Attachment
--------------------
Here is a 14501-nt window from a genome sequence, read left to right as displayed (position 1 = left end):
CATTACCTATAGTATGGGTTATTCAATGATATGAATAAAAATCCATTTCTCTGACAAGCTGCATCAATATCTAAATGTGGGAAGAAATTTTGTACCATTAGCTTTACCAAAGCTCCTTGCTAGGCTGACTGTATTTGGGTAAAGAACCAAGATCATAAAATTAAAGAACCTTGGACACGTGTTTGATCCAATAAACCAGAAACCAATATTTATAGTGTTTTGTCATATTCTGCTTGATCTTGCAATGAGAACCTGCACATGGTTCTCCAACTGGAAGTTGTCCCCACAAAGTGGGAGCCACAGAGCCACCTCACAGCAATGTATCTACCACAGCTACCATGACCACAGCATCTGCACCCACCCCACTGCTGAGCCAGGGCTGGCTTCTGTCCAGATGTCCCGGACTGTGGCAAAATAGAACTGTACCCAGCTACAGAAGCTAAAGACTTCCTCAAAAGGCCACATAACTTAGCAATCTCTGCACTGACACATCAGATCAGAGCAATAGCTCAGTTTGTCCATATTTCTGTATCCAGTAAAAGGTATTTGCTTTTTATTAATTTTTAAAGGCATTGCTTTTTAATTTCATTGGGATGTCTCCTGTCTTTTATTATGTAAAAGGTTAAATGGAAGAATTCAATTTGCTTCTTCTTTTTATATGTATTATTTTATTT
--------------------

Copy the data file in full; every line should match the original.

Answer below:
Here is a 14501-nt window from a genome sequence, read left to right as displayed (position 1 = left end):
CATTACCTATAGTATGGGTTATTCAATGATATGAATAAAAATCCATTTCTCTGACAAGCTGCATCAATATCTAAATGTGGGAAGAAATTTTGTACCATTAGCTTTACCAAAGCTCCTTGCTAGGCTGACTGTATTTGGGTAAAGAACCAAGATCATAAAATTAAAGAACCTTGGACACGTGTTTGATCCAATAAACCAGAAACCAATATTTATAGTGTTTTGTCATATTCTGCTTGATCTTGCAATGAGAACCTGCACATGGTTCTCCAACTGGAAGTTGTCCCCACAAAGTGGGAGCCACAGAGCCACCTCACAGCAATGTATCTACCACAGCTACCATGACCACAGCATCTGCACCCACCCCACTGCTGAGCCAGGGCTGGCTTCTGTCCAGATGTCCCGGACTGTGGCAAAATAGAACTGTACCCAGCTACAGAAGCTAAAGACTTCCTCAAAAGGCCACATAACTTAGCAATCTCTGCACTGACACATCAGATCAGAGCAATAGCTCAGTTTGTCCATATTTCTGTATCCAGTAAAAGGTATTTGCTTTTTATTAATTTTTAAAGGCATTGCTTTTTAATTTCATTGGGATGTCTCCTGTCTTTTATTATGTAAAAGGTTAAATGGAAGAATTCAATTTGCTTCTTCTTTTTATATGTATTATTTTATTT